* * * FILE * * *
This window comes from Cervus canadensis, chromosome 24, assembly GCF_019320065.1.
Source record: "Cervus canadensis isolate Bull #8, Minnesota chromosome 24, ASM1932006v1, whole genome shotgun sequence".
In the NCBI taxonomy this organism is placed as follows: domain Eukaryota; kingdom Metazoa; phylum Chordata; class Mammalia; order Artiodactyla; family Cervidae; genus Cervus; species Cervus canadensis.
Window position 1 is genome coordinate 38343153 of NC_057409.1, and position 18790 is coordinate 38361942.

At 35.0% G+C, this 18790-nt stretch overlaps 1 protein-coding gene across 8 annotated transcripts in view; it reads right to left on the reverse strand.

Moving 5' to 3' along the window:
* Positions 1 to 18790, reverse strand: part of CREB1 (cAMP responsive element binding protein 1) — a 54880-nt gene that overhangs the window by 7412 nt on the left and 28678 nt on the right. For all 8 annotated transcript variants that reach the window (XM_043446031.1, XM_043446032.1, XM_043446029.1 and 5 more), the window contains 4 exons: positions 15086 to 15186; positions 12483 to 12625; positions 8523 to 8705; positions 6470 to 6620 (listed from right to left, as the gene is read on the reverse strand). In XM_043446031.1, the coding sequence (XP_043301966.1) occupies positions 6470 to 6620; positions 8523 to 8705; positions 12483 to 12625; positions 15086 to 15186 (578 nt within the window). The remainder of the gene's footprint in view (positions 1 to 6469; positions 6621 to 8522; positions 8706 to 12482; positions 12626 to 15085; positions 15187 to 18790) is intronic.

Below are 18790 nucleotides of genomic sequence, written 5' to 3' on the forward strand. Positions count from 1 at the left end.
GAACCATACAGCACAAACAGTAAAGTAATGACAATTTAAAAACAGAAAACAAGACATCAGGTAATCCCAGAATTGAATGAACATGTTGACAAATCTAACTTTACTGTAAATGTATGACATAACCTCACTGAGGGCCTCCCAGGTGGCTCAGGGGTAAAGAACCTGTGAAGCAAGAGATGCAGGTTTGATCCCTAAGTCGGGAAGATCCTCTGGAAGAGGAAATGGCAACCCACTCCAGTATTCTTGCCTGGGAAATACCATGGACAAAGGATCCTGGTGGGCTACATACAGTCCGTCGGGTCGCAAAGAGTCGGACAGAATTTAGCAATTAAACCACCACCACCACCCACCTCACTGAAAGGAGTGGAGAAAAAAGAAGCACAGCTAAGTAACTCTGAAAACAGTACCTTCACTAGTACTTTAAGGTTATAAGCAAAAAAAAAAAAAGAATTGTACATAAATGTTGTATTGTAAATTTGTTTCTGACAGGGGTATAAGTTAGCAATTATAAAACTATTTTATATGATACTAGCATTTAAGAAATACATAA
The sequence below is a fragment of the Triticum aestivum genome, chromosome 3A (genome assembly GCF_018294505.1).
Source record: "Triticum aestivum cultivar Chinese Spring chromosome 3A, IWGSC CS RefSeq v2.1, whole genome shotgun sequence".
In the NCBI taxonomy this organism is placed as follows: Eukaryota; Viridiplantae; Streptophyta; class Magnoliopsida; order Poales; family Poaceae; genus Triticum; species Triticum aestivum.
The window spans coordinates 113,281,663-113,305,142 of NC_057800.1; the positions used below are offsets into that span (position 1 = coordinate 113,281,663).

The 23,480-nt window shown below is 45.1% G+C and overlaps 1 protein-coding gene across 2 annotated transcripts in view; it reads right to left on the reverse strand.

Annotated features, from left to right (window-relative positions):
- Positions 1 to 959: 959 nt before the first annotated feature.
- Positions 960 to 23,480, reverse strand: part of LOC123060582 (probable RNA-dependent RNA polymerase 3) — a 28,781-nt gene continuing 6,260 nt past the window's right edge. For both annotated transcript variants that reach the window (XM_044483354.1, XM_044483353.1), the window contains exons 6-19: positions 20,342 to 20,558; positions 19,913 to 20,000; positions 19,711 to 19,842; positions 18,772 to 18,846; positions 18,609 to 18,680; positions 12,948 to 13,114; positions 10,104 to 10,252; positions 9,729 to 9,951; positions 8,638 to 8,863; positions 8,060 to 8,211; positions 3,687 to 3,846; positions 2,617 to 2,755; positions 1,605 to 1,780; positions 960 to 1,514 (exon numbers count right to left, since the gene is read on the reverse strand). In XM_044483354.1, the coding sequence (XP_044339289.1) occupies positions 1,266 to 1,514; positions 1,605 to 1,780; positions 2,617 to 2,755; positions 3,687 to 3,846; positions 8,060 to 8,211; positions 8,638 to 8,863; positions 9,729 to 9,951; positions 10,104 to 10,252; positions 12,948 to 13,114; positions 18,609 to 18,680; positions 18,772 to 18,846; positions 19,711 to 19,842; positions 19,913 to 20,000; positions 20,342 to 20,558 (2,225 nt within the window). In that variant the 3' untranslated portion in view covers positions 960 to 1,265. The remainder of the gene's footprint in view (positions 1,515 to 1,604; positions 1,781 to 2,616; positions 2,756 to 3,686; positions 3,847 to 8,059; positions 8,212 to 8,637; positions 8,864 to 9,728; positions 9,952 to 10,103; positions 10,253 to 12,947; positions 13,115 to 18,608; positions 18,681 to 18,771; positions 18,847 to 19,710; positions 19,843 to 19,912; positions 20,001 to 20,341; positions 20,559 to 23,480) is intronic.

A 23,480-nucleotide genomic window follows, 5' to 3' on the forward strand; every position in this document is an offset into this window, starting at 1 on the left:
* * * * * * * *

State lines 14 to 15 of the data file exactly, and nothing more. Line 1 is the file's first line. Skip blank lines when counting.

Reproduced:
The 23,480-nt window shown below is 45.1% G+C and overlaps 1 protein-coding gene across 2 annotated transcripts in view; it reads right to left on the reverse strand.

Annotated features, from left to right (window-relative positions):